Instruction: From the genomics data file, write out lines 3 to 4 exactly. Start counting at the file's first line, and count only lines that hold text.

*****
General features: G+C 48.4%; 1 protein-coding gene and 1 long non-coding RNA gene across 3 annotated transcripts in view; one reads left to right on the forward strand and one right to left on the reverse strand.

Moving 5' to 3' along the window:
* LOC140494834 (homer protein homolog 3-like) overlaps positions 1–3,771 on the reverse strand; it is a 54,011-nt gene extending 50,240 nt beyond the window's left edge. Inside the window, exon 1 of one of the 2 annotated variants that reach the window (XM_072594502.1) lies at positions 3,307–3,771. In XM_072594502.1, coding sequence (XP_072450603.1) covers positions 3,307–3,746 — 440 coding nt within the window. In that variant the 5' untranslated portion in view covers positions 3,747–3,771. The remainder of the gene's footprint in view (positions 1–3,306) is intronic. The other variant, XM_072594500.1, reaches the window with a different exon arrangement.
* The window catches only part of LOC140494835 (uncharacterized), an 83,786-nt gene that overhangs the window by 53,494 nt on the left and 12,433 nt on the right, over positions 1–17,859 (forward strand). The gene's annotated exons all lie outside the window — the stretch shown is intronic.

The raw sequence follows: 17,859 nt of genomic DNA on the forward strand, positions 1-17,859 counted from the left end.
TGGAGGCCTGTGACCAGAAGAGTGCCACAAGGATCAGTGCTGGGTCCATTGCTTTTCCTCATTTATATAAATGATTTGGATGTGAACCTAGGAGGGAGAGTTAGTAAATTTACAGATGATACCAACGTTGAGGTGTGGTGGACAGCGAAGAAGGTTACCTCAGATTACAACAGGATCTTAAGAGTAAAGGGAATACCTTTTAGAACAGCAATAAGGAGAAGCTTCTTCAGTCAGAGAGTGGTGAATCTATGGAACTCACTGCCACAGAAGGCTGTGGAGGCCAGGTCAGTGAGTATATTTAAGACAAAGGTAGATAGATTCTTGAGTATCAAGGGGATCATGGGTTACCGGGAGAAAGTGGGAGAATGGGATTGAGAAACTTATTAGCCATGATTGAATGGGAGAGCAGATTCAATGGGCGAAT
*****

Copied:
* LOC140494834 (homer protein homolog 3-like) overlaps positions 1–3,771 on the reverse strand; it is a 54,011-nt gene extending 50,240 nt beyond the window's left edge. Inside the window, exon 1 of one of the 2 annotated variants that reach the window (XM_072594502.1) lies at positions 3,307–3,771. In XM_072594502.1, coding sequence (XP_072450603.1) covers positions 3,307–3,746 — 440 coding nt within the window. In that variant the 5' untranslated portion in view covers positions 3,747–3,771. The remainder of the gene's footprint in view (positions 1–3,306) is intronic. The other variant, XM_072594500.1, reaches the window with a different exon arrangement.
* The window catches only part of LOC140494835 (uncharacterized), an 83,786-nt gene that overhangs the window by 53,494 nt on the left and 12,433 nt on the right, over positions 1–17,859 (forward strand). The gene's annotated exons all lie outside the window — the stretch shown is intronic.